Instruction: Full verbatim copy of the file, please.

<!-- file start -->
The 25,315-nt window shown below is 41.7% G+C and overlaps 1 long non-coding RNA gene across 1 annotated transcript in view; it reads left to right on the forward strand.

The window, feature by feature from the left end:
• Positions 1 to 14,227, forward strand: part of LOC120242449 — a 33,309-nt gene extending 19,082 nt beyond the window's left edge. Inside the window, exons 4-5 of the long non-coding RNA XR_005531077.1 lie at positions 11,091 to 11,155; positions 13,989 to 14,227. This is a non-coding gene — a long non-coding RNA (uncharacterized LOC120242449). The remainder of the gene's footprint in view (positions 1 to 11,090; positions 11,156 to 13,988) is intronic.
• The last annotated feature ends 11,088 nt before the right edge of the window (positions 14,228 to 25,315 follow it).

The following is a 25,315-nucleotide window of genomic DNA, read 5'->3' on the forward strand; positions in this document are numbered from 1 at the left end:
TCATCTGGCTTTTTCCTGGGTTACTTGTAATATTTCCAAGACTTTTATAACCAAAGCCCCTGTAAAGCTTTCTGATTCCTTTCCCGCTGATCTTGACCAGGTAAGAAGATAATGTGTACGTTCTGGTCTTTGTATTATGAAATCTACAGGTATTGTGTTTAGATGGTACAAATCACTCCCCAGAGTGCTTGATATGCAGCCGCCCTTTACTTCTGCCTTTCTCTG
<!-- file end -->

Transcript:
The 25,315-nt window shown below is 41.7% G+C and overlaps 1 long non-coding RNA gene across 1 annotated transcript in view; it reads left to right on the forward strand.

The window, feature by feature from the left end:
• Positions 1 to 14,227, forward strand: part of LOC120242449 — a 33,309-nt gene extending 19,082 nt beyond the window's left edge. Inside the window, exons 4-5 of the long non-coding RNA XR_005531077.1 lie at positions 11,091 to 11,155; positions 13,989 to 14,227. This is a non-coding gene — a long non-coding RNA (uncharacterized LOC120242449). The remainder of the gene's footprint in view (positions 1 to 11,090; positions 11,156 to 13,988) is intronic.
• The last annotated feature ends 11,088 nt before the right edge of the window (positions 14,228 to 25,315 follow it).

The following is a 25,315-nucleotide window of genomic DNA, read 5'->3' on the forward strand; positions in this document are numbered from 1 at the left end:
TCATCTGGCTTTTTCCTGGGTTACTTGTAATATTTCCAAGACTTTTATAACCAAAGCCCCTGTAAAGCTTTCTGATTCCTTTCCCGCTGATCTTGACCAGGTAAGAAGATAATGTGTACGTTCTGGTCTTTGTATTATGAAATCTACAGGTATTGTGTTTAGATGGTACAAATCACTCCCCAGAGTGCTTGATATGCAGCCGCCCTTTACTTCTGCCTTTCTCTG